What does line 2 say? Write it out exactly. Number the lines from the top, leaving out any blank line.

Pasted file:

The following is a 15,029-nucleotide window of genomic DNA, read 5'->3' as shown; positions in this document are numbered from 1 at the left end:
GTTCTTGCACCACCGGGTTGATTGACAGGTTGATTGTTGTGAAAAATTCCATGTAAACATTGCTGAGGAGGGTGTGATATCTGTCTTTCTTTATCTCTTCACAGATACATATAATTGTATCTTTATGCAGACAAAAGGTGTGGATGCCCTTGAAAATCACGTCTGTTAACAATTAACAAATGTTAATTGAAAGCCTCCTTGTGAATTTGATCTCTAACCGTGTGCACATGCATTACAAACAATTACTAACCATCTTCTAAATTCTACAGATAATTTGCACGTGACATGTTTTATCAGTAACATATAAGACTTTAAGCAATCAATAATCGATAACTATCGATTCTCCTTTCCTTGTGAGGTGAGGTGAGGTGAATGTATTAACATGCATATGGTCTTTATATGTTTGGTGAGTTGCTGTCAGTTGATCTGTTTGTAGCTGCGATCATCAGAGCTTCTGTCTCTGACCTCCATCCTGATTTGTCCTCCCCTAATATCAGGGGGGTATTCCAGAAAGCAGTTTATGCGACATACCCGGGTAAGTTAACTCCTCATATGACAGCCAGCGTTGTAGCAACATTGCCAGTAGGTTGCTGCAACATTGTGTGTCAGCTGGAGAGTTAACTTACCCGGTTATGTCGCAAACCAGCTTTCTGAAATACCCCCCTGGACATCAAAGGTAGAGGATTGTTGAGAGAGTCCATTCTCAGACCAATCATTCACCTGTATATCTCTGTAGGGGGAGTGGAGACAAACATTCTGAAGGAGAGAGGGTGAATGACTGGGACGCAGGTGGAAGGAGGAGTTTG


GTTCTTGCACCACCGGGTTGATTGACAGGTTGATTGTTGTGAAAAATTCCATGTAAACATTGCTGAGGAGGGTGTGATATCTGTCTTTCTTTATCTCTTCACAGATACATATAATTGTATCTTTATGCAGACAAAAGGTGTGGATGCCCTTGAAAATCACGTCTGTTAACAATTAACAAATGTTAATTGAAAGCCTCCTTGTGAATTTGATCTCTAACCGTGTGCACATGCATTACAAACAATTACTAACCATCTTCTAAATTCTACAGATAATTTGCACGTGACATGTTTTATCAGTAACATATAAGACTTTAAGCAATCAATAATCGATAACTATCGATTCTCCTTTCCTTGTGAGGTGAGGTGAGGTGAATGTATTAACATGCATATGGTCTTTATATGTTTGGTGAGTTGCTGTCAGTTGATCTGTTTGTAGCTGCGATCATCAGAGCTTCTGTCTCTGACCTCCATCCTGATTTGTCCTCCCCTAATATCAGGGGGGTATTCCAGAAAGCAGTTTATGCGACATACCCGGGTAAGTTAACTCCTCATATGACAGCCAGCGTTGTAGCAACATTGCCAGTAGGTTGCTGCAACATTGTGTGTCAGCTGGAGAGTTAACTTACCCGGTTATGTCGCAAACCAGCTTTCTGAAATACCCCCCTGGACATCAAAGGTAGAGGATTGTTGAGAGAGTCCATTCTCAGACCAATCATTCACCTGTATATCTCTGTAGGGGGAGTGGAGACAAACATTCTGAAGGAGAGAGGGTGAATGACTGGGACGCAGGTGGAAGGAGGAGTTTG